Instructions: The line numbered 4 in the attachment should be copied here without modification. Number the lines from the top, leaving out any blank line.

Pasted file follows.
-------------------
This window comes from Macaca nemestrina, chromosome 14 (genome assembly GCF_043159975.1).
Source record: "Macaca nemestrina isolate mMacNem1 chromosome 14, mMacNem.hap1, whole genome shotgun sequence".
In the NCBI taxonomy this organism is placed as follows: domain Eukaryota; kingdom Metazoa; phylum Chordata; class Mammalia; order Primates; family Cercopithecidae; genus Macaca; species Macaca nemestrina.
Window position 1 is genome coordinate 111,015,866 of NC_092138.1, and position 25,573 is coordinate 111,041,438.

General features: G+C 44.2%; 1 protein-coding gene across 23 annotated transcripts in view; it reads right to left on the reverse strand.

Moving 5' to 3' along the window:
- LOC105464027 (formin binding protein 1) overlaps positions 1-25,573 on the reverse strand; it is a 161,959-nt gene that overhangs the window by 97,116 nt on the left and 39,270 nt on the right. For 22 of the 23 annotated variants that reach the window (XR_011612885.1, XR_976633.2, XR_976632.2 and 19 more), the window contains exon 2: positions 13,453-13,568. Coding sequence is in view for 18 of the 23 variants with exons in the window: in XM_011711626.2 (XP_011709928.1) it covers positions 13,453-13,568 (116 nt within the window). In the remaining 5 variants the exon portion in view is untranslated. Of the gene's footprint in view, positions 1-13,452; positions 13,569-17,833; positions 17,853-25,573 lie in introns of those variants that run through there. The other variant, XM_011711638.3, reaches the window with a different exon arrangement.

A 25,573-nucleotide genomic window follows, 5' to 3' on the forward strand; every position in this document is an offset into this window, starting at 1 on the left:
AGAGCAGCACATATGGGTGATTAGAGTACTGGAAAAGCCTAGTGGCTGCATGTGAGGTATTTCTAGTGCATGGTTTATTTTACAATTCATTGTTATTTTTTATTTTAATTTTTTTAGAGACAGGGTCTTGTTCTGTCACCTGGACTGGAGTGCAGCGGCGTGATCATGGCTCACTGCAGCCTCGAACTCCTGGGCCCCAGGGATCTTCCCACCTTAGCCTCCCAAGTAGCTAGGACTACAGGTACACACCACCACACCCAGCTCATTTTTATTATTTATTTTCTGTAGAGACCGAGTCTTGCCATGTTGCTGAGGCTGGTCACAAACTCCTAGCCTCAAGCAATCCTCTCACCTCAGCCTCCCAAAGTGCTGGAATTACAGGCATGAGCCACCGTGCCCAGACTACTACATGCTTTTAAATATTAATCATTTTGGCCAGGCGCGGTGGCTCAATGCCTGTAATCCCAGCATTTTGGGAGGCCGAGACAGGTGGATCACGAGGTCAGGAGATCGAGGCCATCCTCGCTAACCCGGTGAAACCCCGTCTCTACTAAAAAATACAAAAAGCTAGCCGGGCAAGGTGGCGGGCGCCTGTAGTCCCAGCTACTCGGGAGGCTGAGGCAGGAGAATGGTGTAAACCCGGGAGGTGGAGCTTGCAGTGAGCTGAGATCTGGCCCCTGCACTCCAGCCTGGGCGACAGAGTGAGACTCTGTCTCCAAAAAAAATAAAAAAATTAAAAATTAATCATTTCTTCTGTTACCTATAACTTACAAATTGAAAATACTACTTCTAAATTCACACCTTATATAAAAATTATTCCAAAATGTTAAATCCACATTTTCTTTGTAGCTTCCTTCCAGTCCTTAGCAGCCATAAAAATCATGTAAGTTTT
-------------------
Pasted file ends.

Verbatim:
Window position 1 is genome coordinate 111,015,866 of NC_092138.1, and position 25,573 is coordinate 111,041,438.